The day after (the election)

John Armstrong writes in today’s Herald:

“The ramifications of Key’s decision [ruling out a post-election deal with NZ First] are vast, not least in putting the Maori Party in the box seat after the election.”

Well, yes, some of us have been saying this for some time. Armstrong goes on to speculate, “… the way the numbers fall in Parliament may well force the Maori Party into a formal confidence-and-supply arrangement of the kind NZ First has with Labour.” As opposed to just abstaining.

Armstrong’s mostly right. What I think he understates is the urge to deliver.  Pita Sharples and Hone Harawira and others in the Maori Party are activists. It’s not in their natures to spend time on the sidelines and watch while others get to make the decisions. They’ve now had three years sitting impotently on the cross-benches, and they’re not interested in repeating the experience.

Also, I think people need to look at the obvious points that the Greens and Maori Party have in common. Environmental and social justice issues are core concerns for both, and the Green Party’s Tiriti o Waitangi policy is much closer to the Maori Party’s than anyone else’s.

They look like natural partners. Soul mates even. And if they were to hold the balance of power after the election and get together to negotiate a common platform with the two main parties… That would amount to a seismic shift in the political landscape.


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8 Responses to “The day after (the election)”

  1. Truthseekernz Says:

    Last election(?), I think I recall Jeanette Fitzsimons saing out loud that a local vote for the Maori Party and a party vote for the Greens would give Maori Party voters a chance to amplify their representation on Treaty issues. The Maori Party was quick to say there wa no arrangement and they wanted the party votes.

    I don’t like the idea of rorting MMP this way. If a big party did it and their voters followed through, it could be a disaster. I’m more interested in sincere votes for the party of choice and a sincere vote for the best local candidate (who has a chance of winning – it’s still FPP, after all).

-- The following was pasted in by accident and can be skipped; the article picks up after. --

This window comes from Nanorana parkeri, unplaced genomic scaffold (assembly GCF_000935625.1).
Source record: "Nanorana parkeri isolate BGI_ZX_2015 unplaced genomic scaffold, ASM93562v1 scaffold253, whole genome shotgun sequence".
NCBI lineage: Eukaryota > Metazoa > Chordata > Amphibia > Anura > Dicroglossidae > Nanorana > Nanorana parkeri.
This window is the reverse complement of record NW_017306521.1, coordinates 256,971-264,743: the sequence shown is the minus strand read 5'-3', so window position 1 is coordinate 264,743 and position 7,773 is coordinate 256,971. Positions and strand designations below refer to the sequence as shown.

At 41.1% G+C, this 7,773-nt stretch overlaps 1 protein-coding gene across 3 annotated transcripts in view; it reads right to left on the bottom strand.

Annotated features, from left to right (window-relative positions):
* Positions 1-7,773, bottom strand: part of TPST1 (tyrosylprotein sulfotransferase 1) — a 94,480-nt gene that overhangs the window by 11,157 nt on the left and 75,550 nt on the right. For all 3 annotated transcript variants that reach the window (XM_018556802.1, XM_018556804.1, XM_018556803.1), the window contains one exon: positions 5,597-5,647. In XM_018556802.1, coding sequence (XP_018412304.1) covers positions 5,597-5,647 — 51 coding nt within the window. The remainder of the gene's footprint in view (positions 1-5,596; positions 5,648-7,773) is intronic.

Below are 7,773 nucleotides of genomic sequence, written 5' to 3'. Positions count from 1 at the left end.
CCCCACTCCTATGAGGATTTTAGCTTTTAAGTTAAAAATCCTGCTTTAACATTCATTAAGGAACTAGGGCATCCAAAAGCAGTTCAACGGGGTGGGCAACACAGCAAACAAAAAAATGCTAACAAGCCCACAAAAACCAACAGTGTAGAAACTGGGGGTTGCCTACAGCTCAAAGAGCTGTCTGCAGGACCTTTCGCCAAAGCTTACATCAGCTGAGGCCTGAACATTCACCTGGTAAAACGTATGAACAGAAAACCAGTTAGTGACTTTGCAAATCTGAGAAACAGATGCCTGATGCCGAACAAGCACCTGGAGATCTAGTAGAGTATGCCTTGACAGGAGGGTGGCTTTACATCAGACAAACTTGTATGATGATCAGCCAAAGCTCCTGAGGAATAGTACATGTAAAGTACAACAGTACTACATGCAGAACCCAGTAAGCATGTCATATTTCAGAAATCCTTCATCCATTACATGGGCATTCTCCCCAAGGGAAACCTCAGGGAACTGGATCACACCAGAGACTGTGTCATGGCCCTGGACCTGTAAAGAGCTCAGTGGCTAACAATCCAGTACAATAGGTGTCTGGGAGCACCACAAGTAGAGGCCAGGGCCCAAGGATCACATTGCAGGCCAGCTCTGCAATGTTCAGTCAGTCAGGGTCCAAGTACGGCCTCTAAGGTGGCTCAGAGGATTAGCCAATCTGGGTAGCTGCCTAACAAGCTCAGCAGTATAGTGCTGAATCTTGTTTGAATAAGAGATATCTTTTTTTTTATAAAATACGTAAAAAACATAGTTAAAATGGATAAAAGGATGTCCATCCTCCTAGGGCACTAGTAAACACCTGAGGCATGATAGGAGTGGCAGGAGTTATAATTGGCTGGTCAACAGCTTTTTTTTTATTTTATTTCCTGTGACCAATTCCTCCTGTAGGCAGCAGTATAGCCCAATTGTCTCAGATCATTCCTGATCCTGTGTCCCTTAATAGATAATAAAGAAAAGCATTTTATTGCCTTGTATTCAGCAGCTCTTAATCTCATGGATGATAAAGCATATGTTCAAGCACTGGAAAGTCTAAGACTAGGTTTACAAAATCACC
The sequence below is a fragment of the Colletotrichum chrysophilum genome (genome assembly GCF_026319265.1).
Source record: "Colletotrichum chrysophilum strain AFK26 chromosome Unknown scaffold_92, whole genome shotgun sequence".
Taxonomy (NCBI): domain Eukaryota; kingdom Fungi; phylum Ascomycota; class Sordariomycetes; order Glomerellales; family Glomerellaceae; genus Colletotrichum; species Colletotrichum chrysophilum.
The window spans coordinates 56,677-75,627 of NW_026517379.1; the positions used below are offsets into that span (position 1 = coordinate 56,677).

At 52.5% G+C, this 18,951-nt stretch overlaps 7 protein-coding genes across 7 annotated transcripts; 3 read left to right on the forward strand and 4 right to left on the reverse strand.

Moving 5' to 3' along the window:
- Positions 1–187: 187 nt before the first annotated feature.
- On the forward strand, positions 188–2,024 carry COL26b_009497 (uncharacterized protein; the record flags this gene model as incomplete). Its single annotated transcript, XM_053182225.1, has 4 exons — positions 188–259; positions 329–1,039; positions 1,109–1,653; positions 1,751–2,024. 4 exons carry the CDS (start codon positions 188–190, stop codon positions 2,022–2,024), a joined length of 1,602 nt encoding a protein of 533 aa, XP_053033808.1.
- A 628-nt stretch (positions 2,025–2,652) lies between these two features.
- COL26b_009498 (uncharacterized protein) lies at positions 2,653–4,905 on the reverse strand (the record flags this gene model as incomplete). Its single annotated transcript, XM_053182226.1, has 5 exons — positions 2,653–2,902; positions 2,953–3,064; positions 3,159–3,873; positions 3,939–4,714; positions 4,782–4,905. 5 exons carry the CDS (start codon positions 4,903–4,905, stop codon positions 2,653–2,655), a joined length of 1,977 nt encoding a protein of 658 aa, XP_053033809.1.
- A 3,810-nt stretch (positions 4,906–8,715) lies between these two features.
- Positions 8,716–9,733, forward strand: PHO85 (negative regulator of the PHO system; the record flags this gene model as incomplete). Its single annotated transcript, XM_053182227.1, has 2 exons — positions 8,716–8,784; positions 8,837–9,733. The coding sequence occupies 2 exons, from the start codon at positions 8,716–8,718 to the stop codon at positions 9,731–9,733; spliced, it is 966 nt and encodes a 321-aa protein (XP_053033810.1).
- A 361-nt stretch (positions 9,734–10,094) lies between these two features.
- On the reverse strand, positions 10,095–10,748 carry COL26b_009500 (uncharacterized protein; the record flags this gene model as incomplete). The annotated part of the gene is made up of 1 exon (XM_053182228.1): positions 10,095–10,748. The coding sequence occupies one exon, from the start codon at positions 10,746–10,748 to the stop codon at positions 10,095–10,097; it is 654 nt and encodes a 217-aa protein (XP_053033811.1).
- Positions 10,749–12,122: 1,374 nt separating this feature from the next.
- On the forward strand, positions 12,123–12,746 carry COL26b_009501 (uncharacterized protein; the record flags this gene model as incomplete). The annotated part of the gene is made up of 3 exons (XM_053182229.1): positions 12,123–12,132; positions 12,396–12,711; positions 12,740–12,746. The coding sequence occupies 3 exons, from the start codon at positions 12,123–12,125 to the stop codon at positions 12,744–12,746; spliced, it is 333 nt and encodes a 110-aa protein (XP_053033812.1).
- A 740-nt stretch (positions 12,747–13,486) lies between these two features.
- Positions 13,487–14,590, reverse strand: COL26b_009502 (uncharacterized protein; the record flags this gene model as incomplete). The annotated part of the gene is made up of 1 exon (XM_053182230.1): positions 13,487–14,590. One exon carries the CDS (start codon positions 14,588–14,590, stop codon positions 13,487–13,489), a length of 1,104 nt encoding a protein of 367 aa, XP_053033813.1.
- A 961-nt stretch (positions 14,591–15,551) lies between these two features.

If that shakes out a local vote for the Maori Party and party vote for the Greens – fine. The difference may seem subtle, but it is important.

    Steve, Agreed. But after the election, I have no problem with two minor parties with a greatd eal in common putting up joint proposals to the so-called major parties. They’d both achieve a great deal more that way

  2. outofbed Says:

    The only problem with that is. the Greens will decide prior to the election the Maori Party after

  3. dave Says:

    Well, yes, some of us have been saying this for some time.
    And others of us have been saying it for even longer.

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  5. Sinner Says:

    The Greens have already decided: Labour all the way to Hell!

    But the Maori Party, yeah that’s looking great. They are actually campaigning out hard for the Party Vote in the Maori electorates – but frankly I think they’ll be fucked by Christmas. Here’s why:

    Most of the Party Vote in the Maori electorates will go to Labour.

    So the Maori Party can either support the party with the largest number of seats: that’s National. The government lasts for three years, then the Maori party is wiped out just like NZF was when it went with National from the Maori seats. Note that it won’t matter if they are in govt or just sitting on the slidelines – the political realities of Maoridom are that if they allow a National (especially National/ACT) government to be formed, they’ll be wiped out.

    But the alternative is worse. If the Maori Party sits on the sidelines, or actively supports a Labour government – when the National party is the largest party in parliament: that’s not a recipe for civil disobedience: but a recipe for civil war.
    The Maori electorates and the Maori party will be dissolved by force.

    The only way I can see to avoid this is to vote National in the electorate, ACT for the Party vote, ensuring ACT can be a strong partner for National — and that they can wipe out the Maori seats before the next election.

    but on current polling NZ is in for civil strife the kind that would make Tame Iti look like a kids TV presenter.

  6. georgedarroch Says:

    From my experience, the Green and Maori MPs have a lot of respect, and a lot of time for each other. That’s going to make a lot of difference.

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  8. Julie Says:

    Laila Harre suggested they do some of the post-election negotiating together on Nine to Noon this morning too. I think one of the key troubles, if the Maori Party are in the box seat, is that they have committed to a hui process before entering formal coalition. I guess this would make it more likely that they would sit outside a formal arrangement, but that’s still do-able. They’d have to if they wanted to go with National, I can’t see their hui coming out with a resounding result for National.

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